While AutoCAD’s attributes are extremely powerful, they can also be quite confusing. Here are a few tips when working with Attributes inside of AutoCAD blocks.
Because attributes can be modified per block instance, modifying attributes in existing blocks can be confusing. Even deleted attributes will still be in block instances that were placed before the unwanted attribute was removed. Attributes need to be synchronized to the block instance after changes have been made to the actual block definition. Do this using the ATTSYNC command. This command is on the Block panel after it’s expanded.
When creating the block, the order that the attributes are selected is the order they will appear in the Edit Attribute dialog. When simply windowing the entire block, attributes and all, the attributes tend to appear in a random order. If the block is already created and you want to modify the order. Try the BATTMAN command.
This command allows you to change the order of the attributes. Once the order is right, WBLOCK it back out over the existing block and the order will be right the next time you use that block on another drawing.
Attributes can be set to a fixed position, invisible, constant, contain multiple lines, and more. While building the block, select an attribute and then open the Properties Palette. Here you can change all of the properties that make up an attribute.
Attribute values can be extracted to a table on the drawing or to an external Excel file. This requires an addional data extraction file with a .dxe extension. This file can be created using the Extract Data command. It is on the Insert tab on the ribbon.
Using these three blocks as my example extraction, I’ll walk through the steps to creating the data extraction file. These blocks contain hidden attributes with random values in them.
Starting the Extract Data command will walk you through the steps to extracting only the data you want.
Step 1 creates, or references and existing, .dxe file.
Step 2 allows multiple drawings to be selected in the extraction. The current drawing is automatically added.
Step 3 shows all objects in the drawing. Filter the majority of the objects from the list by changing the bottom options to only show blocks with attributes.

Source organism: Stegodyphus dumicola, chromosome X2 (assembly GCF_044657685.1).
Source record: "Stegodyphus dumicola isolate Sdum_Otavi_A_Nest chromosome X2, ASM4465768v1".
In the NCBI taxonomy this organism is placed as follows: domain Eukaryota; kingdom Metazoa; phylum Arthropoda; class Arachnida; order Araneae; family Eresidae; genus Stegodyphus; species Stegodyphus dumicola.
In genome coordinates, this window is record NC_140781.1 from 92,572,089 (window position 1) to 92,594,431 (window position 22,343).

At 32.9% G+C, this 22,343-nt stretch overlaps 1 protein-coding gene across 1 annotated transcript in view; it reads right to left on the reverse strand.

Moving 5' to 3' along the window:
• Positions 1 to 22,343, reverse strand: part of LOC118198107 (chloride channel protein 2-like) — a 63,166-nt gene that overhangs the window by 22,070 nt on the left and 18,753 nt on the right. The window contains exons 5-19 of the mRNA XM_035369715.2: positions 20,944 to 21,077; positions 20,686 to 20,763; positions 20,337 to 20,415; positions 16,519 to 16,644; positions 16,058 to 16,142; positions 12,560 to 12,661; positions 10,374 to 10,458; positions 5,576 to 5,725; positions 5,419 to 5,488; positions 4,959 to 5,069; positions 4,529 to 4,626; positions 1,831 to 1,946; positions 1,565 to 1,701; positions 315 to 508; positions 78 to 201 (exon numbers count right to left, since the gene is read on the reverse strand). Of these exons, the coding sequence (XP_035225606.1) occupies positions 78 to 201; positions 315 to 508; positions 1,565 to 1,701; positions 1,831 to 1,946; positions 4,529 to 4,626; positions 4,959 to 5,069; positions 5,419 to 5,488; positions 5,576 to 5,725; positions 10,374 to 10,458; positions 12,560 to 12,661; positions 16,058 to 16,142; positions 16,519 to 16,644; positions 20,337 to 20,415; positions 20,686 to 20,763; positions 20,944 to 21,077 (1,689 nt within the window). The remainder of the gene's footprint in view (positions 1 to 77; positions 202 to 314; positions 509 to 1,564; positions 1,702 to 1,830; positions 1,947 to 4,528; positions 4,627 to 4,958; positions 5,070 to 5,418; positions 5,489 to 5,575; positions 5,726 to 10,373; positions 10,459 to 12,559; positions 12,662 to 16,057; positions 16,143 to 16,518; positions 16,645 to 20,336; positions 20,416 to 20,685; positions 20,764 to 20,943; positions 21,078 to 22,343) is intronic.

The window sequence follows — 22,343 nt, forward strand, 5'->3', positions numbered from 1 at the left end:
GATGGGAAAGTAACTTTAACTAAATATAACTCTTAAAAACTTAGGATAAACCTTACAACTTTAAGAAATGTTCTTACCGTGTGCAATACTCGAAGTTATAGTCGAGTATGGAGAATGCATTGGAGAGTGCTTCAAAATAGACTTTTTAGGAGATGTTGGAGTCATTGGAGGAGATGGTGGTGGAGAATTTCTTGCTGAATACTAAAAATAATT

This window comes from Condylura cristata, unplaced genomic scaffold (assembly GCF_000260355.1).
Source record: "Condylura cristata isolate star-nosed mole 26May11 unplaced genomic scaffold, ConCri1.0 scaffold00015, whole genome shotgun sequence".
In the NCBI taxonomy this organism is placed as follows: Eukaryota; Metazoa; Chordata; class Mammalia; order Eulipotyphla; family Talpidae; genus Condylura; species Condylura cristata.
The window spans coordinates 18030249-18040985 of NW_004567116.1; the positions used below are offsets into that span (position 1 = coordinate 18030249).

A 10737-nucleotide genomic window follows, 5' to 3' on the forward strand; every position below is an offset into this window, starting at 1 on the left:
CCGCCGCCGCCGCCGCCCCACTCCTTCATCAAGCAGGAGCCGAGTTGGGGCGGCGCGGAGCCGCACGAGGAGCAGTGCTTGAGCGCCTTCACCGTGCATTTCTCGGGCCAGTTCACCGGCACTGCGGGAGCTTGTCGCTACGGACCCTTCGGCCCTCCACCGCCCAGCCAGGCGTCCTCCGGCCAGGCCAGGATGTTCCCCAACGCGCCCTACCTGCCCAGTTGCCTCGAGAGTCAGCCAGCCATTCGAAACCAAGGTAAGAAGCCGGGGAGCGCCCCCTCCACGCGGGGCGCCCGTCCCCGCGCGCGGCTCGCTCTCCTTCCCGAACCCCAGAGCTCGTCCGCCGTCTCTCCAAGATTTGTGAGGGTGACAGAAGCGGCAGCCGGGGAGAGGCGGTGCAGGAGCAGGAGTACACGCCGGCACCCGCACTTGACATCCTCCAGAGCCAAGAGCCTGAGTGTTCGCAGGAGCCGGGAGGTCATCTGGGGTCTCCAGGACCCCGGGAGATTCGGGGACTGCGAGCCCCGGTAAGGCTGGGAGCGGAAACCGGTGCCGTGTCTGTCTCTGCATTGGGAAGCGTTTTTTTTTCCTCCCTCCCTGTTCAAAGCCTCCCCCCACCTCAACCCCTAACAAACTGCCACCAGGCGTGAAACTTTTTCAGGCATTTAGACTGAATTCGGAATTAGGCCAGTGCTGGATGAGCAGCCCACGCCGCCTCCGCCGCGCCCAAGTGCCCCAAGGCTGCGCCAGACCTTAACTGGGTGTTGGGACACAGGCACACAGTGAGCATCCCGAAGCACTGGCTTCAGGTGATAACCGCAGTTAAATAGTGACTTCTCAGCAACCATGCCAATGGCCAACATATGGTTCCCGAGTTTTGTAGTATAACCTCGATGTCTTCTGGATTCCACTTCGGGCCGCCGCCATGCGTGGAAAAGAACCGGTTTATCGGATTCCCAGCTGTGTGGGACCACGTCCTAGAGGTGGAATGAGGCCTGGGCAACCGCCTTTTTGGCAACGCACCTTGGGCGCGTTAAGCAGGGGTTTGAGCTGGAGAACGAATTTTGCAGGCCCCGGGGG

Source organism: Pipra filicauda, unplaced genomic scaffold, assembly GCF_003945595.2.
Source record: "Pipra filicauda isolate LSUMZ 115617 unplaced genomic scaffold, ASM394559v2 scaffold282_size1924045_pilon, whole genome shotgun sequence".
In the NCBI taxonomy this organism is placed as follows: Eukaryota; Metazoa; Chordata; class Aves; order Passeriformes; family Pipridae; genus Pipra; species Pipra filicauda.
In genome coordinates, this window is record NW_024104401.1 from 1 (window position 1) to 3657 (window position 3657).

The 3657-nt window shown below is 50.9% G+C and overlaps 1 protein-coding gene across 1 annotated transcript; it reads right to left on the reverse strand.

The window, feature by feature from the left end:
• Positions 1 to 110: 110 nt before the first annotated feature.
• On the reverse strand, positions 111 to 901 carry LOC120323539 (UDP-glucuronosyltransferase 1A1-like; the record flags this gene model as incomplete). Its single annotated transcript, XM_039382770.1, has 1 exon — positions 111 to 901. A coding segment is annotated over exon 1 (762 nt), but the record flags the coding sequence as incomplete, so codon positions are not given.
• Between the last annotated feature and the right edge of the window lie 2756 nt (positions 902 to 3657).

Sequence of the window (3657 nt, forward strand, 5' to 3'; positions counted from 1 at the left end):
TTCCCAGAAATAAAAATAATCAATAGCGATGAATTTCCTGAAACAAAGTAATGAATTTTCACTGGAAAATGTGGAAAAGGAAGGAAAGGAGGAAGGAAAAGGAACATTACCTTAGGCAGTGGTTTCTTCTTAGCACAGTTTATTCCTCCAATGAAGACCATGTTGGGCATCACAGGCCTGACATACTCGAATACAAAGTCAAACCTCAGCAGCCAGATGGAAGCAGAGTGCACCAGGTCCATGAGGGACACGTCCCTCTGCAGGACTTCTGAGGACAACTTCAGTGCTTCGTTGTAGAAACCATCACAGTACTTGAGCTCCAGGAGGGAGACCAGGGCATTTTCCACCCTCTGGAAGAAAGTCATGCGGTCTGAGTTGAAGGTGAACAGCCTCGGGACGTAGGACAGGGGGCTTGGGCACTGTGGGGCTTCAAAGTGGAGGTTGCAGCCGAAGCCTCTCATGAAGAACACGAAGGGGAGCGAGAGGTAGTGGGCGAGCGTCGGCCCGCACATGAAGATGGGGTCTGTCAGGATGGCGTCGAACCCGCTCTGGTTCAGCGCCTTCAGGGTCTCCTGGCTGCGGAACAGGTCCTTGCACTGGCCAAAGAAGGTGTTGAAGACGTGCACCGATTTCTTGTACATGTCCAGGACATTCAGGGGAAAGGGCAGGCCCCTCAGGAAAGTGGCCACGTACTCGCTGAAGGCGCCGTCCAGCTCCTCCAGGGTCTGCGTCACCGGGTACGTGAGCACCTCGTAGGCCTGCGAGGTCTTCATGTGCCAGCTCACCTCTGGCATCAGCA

Step 4 allows even more filtering as we remove all properties but the attributes themselves.
Finally we see the extracted data in Step 5. Here the table can be edited as needed. Also note that the identical rows can be combined and then counted. The columns can be renamed as well here. Simply right click on a column header and Rename Column is one of the choices.
Step 6 has you pick what type of output is desired. The data can be exported to an Excel file or placed on the drawing in a table.
I went with Excel and here is the data hidden in the attributes on the three blocks. Turns out that a small square costs far more than a small egg or tent.
When the enhanced attribute editor came along it replaced the simple attribute editor. However 99% of the time I only want to change the values of the attributes NOT the justification, layer, color, ect. Also the simple editor allows easy tabbing or shift+tabbing around the cells on the dialog. Where the enhanced dialog require the use of the mouse.
Enhanced Attribute Editor
Simple Attribute Editor
You can modify this double click preference by typing CUI on the Command Line. That opens the Customize User Interface dialog.
Expand the Double Click Actions and then the Attribute Block line as well.
Then over on the right, remove the E from the Command Display Name and from the Macro fields. Then Press OK.
From now on when you double click on an attributed block you will see the ATTEDIT dialog instead of the more complex EATTEDIT one.
I hope some of this was of use to you. If you have other attribute questions feel free to comment below.